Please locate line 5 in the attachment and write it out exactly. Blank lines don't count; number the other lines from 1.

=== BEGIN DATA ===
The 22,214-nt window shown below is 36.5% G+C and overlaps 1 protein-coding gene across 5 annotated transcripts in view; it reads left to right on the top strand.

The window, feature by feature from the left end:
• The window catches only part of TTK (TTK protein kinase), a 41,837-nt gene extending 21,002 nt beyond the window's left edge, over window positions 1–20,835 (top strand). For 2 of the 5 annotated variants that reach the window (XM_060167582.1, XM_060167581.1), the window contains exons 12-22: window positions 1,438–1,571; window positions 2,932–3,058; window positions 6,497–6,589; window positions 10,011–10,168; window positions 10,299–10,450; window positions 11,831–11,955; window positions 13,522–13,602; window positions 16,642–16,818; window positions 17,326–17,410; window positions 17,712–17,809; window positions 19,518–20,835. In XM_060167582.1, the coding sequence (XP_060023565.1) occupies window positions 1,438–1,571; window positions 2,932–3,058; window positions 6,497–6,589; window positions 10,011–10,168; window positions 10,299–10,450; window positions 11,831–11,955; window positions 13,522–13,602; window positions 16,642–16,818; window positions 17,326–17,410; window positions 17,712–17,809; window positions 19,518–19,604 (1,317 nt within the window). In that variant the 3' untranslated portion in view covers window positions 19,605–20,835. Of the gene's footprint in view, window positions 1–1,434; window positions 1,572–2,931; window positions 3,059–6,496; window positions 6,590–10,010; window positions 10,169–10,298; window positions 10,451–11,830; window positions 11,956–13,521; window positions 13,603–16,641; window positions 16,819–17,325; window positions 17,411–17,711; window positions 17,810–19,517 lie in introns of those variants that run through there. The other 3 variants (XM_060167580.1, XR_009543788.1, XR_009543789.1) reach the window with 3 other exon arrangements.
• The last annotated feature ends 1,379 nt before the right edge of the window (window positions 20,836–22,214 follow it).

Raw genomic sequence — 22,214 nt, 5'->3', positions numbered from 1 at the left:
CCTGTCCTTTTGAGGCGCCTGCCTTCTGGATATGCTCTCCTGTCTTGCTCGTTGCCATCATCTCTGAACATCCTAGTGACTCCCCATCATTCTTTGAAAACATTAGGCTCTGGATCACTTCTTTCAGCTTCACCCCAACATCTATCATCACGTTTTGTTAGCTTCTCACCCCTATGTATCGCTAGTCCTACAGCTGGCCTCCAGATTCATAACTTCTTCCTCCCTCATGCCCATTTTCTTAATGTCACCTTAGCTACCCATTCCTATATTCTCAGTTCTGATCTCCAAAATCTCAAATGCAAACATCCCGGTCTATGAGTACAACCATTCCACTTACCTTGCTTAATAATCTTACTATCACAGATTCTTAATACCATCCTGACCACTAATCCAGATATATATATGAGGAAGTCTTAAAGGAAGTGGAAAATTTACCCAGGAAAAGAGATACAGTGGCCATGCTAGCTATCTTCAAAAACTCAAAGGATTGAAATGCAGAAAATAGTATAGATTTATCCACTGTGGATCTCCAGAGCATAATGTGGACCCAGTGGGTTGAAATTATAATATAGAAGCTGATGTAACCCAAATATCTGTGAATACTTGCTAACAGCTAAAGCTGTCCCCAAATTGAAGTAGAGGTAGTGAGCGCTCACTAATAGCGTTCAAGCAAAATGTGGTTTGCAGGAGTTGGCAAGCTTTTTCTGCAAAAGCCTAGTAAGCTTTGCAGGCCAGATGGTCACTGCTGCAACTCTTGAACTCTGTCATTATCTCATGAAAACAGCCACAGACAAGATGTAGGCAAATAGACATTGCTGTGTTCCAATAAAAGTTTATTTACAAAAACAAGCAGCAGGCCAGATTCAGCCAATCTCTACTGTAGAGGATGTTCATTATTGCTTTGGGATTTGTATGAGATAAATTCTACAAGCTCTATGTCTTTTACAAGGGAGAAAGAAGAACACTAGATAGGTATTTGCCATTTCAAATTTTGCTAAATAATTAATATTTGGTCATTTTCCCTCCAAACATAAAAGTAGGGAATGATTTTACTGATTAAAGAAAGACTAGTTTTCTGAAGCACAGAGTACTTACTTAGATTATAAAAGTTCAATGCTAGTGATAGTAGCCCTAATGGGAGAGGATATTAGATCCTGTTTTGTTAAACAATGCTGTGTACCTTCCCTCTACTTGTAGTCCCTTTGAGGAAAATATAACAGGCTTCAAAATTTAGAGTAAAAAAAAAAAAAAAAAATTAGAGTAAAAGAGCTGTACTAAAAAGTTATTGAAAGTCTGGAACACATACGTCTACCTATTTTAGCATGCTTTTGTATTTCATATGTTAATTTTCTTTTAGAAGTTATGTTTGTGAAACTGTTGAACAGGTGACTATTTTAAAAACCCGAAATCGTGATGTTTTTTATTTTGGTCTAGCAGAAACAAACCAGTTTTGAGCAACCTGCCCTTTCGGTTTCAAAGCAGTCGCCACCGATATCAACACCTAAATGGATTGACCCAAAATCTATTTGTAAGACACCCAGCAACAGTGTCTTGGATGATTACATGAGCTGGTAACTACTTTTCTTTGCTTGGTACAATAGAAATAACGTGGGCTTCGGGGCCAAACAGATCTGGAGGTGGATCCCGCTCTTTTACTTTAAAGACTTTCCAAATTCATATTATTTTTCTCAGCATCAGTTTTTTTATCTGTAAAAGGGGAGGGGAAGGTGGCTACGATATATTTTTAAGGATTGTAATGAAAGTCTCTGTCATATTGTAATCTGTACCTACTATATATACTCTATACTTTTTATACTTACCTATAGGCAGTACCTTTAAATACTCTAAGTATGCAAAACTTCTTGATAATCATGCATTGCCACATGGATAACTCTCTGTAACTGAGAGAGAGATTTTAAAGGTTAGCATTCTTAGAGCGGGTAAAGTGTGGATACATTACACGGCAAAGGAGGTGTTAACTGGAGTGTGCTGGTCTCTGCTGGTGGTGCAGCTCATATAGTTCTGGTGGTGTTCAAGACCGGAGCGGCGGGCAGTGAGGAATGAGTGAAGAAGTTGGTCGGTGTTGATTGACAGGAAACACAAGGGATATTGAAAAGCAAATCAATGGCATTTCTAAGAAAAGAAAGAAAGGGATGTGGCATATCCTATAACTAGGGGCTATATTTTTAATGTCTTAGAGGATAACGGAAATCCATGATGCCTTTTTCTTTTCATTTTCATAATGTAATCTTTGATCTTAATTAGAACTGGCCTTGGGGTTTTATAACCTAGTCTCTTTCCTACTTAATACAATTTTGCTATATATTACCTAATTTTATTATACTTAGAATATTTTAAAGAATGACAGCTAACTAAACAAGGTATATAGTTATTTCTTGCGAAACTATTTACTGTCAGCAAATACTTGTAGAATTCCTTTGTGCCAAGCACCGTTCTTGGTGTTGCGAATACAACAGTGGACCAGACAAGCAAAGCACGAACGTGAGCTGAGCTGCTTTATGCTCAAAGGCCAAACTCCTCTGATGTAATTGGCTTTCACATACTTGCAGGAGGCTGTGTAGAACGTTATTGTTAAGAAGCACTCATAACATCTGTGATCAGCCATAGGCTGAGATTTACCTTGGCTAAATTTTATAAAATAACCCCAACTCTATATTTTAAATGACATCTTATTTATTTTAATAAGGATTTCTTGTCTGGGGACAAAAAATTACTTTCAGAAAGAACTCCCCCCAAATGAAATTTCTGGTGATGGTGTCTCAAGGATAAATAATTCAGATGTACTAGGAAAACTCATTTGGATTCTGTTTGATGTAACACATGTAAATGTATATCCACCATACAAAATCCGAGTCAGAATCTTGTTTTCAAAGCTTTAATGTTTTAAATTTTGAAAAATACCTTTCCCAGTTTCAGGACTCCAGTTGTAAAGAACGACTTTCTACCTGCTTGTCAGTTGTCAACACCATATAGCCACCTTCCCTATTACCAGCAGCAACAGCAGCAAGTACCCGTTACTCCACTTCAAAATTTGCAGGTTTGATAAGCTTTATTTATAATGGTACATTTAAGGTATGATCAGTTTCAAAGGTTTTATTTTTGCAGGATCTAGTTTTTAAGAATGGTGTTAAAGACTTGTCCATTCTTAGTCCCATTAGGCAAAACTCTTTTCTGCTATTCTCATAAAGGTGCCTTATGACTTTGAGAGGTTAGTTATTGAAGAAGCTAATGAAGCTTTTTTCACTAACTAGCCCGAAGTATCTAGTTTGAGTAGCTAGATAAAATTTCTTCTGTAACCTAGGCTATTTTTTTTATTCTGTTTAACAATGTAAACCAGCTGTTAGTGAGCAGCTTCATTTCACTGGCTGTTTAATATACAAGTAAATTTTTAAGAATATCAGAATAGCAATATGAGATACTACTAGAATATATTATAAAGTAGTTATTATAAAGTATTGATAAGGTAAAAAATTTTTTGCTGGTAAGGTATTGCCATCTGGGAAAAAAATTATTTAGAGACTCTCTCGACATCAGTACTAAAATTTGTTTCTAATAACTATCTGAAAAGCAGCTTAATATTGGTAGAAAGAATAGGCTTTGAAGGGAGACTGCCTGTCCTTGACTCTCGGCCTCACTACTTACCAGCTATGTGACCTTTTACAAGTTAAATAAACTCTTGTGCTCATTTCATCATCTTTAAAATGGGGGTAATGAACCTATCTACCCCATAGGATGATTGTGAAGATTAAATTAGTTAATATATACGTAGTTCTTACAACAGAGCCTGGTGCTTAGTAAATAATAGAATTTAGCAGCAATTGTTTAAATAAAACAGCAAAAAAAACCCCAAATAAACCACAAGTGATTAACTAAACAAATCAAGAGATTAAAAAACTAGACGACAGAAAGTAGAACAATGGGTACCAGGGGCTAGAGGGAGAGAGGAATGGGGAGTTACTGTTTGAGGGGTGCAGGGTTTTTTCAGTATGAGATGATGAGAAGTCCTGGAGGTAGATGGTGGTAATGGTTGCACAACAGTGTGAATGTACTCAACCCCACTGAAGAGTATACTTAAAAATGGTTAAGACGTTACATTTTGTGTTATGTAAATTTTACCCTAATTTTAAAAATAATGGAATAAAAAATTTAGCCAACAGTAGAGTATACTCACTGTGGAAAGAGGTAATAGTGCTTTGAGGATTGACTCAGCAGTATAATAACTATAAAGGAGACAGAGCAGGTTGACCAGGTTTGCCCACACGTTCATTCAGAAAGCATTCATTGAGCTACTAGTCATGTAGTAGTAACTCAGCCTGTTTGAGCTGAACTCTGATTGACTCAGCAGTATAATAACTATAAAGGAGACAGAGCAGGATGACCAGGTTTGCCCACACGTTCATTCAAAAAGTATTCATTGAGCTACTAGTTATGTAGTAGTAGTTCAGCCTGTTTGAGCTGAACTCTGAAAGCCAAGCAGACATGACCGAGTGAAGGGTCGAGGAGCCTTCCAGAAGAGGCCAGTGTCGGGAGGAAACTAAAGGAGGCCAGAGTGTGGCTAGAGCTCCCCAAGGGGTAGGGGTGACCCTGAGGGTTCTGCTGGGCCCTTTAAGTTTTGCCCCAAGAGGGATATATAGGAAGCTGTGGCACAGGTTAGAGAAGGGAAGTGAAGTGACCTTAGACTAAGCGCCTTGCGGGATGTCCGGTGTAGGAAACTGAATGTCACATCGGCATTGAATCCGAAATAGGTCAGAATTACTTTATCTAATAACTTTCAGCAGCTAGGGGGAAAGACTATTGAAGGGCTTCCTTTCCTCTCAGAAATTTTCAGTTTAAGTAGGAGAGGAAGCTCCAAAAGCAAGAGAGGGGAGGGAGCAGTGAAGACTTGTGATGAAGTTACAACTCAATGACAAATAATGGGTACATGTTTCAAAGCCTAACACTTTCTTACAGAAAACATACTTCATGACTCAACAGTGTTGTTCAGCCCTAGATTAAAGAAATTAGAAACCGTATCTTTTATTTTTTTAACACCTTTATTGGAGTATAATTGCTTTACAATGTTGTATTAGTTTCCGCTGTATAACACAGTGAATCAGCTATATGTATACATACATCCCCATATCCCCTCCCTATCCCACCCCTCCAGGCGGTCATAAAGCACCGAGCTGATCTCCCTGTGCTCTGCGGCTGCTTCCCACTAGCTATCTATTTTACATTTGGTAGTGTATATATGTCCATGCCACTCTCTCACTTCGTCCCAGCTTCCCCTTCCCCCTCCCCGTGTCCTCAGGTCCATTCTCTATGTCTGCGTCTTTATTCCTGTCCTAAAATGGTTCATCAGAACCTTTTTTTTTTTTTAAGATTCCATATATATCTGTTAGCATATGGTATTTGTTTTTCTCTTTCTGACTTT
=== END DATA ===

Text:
Raw genomic sequence — 22,214 nt, 5'->3', positions numbered from 1 at the left: